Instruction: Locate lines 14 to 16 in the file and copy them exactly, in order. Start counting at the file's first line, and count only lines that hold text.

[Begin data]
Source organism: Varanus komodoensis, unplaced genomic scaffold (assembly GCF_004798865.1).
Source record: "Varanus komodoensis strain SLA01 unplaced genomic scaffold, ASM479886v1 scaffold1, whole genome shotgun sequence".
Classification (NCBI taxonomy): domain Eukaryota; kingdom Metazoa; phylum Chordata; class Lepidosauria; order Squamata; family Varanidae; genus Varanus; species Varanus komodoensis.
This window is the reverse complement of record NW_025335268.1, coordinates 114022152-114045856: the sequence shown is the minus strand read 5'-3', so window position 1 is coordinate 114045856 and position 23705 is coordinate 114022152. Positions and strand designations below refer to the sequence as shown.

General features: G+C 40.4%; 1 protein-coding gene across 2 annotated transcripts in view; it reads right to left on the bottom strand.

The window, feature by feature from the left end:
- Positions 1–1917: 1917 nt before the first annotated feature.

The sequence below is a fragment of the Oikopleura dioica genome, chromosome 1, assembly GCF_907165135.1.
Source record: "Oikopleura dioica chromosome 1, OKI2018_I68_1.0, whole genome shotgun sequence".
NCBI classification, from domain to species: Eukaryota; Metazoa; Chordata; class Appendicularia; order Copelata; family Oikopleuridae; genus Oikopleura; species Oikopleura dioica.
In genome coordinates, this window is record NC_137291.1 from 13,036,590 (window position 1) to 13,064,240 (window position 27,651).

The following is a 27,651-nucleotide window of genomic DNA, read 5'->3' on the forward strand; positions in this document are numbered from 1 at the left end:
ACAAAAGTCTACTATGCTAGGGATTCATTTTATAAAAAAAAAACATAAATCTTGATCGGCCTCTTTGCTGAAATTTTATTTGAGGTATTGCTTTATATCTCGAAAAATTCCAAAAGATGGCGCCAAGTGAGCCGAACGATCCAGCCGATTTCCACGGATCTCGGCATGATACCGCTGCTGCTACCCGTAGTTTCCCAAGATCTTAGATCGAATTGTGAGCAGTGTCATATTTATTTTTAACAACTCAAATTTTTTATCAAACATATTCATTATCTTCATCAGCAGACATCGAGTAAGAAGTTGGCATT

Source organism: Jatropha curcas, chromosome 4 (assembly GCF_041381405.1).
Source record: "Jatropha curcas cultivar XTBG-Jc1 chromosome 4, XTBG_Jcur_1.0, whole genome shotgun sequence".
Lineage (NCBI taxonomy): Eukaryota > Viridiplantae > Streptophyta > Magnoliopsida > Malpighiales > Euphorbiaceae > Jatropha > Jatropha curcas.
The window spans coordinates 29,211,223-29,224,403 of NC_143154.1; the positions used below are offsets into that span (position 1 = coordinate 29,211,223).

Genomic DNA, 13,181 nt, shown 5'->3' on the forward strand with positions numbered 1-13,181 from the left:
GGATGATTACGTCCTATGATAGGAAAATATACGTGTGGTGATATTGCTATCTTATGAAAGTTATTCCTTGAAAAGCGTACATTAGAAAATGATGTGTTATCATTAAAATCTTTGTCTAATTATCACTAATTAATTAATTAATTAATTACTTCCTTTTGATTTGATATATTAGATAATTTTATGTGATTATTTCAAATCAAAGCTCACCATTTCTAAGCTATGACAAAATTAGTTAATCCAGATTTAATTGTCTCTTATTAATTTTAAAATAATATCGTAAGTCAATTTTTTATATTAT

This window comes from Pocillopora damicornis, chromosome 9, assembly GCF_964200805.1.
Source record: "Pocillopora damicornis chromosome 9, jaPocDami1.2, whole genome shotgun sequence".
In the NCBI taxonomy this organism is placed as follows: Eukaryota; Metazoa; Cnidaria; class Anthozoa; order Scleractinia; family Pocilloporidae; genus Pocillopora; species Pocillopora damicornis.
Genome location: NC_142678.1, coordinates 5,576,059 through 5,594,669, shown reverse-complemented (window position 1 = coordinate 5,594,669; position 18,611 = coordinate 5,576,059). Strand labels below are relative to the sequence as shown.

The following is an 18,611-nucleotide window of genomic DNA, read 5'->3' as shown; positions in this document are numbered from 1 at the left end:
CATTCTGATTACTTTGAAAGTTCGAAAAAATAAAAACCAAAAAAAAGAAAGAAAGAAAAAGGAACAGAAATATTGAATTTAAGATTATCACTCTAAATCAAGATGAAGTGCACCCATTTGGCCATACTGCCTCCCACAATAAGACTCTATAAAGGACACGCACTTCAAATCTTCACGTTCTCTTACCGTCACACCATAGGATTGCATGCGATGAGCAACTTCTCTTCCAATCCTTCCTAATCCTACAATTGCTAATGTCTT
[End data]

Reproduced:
Source organism: Jatropha curcas, chromosome 4 (assembly GCF_041381405.1).
Source record: "Jatropha curcas cultivar XTBG-Jc1 chromosome 4, XTBG_Jcur_1.0, whole genome shotgun sequence".
Lineage (NCBI taxonomy): Eukaryota > Viridiplantae > Streptophyta > Magnoliopsida > Malpighiales > Euphorbiaceae > Jatropha > Jatropha curcas.